"They say I’m a very energetic, enthusiastic teacher," he explains.
"I tell [my students] at the beginning that we are going to work very hard. Yet I make it a huge point to share fun with the students, and that they are having fun also. We laugh a lot and get very silly. We have a great time in class."
And what of those rare moments when things hit a lull?
"I do my best to shake the boredom out of everyone’s boots in a matter of seconds," he says with a laugh.
This lighthearted yet earnest approach has made Roig-Francolí one of CCM’s most beloved professors as well as a 2007 winner of the A.B. Dolly Cohen Award for Excellence in Teaching. Since joining the faculty in 2000, the Ibiza, Spain native has received fervent praise from students, alumni and colleagues for his pedagogical prowess. Nominator Cara Tasher (’06 DMA Choral Conducting) calls him "the most impressive faculty member at the University during my tenure," and senior cello major Jennifer Brown states simply, "He is able to take an extremely difficult subject and make it understandable to the average student musician."
That "difficult subject"—music theory—can be described as the study of musical structures and processes. Every song, sonata or symphony is the sum of many intricate parts. Music theory explores how music works through the analysis of a composition’s patterns, pitches and textures.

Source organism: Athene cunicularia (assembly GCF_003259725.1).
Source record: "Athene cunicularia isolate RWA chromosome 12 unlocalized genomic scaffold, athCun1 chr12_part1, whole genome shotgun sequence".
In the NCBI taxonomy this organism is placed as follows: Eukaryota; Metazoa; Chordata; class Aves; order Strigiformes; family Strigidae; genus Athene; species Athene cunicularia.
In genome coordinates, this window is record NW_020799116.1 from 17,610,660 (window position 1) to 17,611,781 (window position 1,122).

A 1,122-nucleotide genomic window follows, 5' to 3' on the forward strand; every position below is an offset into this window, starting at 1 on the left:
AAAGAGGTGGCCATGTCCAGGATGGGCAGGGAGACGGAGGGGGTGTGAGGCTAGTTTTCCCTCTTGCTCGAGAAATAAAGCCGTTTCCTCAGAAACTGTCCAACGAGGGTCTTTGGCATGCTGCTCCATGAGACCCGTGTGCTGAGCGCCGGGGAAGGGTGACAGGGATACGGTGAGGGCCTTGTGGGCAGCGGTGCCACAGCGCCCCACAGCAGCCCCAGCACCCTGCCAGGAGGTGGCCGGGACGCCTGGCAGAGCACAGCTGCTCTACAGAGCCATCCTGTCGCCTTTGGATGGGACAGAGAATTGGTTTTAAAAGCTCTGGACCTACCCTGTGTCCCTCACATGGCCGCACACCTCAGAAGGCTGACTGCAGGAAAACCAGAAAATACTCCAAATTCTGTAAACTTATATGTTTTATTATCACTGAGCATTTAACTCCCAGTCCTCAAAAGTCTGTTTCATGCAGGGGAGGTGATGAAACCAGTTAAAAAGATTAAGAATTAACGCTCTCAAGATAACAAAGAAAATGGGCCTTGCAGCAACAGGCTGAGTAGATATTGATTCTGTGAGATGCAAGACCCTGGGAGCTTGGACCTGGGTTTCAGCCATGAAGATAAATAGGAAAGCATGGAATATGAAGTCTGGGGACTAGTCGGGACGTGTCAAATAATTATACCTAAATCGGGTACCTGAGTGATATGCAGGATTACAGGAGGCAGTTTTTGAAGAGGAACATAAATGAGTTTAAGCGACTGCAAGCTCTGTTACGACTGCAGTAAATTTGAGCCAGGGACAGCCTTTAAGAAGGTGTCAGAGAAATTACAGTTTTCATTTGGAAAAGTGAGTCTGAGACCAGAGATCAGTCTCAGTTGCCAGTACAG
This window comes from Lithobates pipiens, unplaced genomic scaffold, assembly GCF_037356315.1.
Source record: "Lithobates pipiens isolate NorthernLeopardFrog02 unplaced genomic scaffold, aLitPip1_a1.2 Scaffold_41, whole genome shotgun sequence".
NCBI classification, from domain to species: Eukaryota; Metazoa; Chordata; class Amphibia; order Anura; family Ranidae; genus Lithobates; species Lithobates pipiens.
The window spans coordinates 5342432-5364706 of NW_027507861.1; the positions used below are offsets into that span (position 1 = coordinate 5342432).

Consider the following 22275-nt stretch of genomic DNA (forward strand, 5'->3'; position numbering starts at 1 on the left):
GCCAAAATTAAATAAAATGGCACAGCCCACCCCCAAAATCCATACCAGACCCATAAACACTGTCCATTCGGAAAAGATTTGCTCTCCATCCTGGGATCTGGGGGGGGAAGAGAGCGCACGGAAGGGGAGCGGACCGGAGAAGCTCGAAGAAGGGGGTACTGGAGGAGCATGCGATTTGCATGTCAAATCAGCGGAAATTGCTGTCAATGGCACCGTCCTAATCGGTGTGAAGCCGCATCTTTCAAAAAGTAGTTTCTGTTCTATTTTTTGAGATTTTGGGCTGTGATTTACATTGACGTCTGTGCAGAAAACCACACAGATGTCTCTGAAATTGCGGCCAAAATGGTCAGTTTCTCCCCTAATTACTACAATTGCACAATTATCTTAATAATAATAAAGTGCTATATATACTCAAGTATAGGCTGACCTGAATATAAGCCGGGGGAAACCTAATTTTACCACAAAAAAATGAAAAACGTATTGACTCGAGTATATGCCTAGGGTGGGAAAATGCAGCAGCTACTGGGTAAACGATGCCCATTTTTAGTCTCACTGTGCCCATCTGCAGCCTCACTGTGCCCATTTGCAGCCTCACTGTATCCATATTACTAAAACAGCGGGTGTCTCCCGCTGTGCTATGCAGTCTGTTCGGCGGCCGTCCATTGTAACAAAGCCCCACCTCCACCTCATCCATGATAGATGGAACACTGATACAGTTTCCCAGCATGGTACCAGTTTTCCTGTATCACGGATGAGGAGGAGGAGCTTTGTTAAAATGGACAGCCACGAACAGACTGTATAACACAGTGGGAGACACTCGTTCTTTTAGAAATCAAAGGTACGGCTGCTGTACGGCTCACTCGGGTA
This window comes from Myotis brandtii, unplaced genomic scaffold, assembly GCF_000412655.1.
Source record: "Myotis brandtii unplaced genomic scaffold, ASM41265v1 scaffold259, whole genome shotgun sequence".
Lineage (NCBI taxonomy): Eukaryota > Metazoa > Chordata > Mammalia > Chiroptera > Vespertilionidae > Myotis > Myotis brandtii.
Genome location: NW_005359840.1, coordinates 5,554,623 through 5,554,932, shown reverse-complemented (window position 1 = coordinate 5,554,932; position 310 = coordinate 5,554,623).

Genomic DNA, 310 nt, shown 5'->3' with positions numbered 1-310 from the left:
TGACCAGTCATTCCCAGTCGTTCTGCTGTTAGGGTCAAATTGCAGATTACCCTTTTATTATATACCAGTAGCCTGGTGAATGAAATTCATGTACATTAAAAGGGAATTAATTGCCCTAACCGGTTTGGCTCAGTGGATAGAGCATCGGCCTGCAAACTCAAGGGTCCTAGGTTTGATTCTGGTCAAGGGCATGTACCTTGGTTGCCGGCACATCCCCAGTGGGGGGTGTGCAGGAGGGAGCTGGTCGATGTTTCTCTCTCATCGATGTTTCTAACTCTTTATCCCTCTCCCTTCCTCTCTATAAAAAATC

Roig-Francolí is a respected expert in this arena, having written two textbooks (Harmony in Context, McGraw-Hill, 2003; Understanding Post-Tonal Music, McGraw-Hill, 2007) and numerous scholarly articles. According to his colleague and division head Robert Zierolf, Roig-Francolí’s "reputation as a master teacher" of the subject extends beyond the walls of the CCM Village and into "the music theory community at the national level."
He also has experience putting theory into practice, having forged a parallel career as an accomplished and award-winning composer. His works have been performed by esteemed orchestras and ensembles here in the U.S. as well as overseas in London, Berlin, and throughout his home country.
But as any educator can attest, knowing and teaching are two different things, and bringing the theory of music to life for young musicians who may be accustomed primarily to performing or composing can be, according to Brown, "no easy feat." Undiminished, Roig-Francolí summons his trademark enthusiasm and passion for the subject to prove to his students that understanding music’s building blocks is vital to their artistic lives.
|Miguel Roig-Francoli works to inspire his students.|
"As human beings," he says, "we have a heart and a feeling, and we have fingers and muscles that make us play very fast. But we also have a brain, and the brain allows us to understand things."
He describes a scenario where an actor takes the stage and simply recites his lines, without a sense of context or comprehension of his words. "It’s unthinkable," he says. "It’s the same with music. You don’t just play music mechanically without understanding what happens. It helps us to transmit it much better."
As for his reputation as an effective educator, Roig-Francolí is quick to share credit with his students, citing their willingness to express their opinions and to embrace a truly collaborative classroom approach.
"I try to involve the student in the process of learning and teaching, so it’s a joint venture," he explains. "It’s not me who teaches them. We learn together."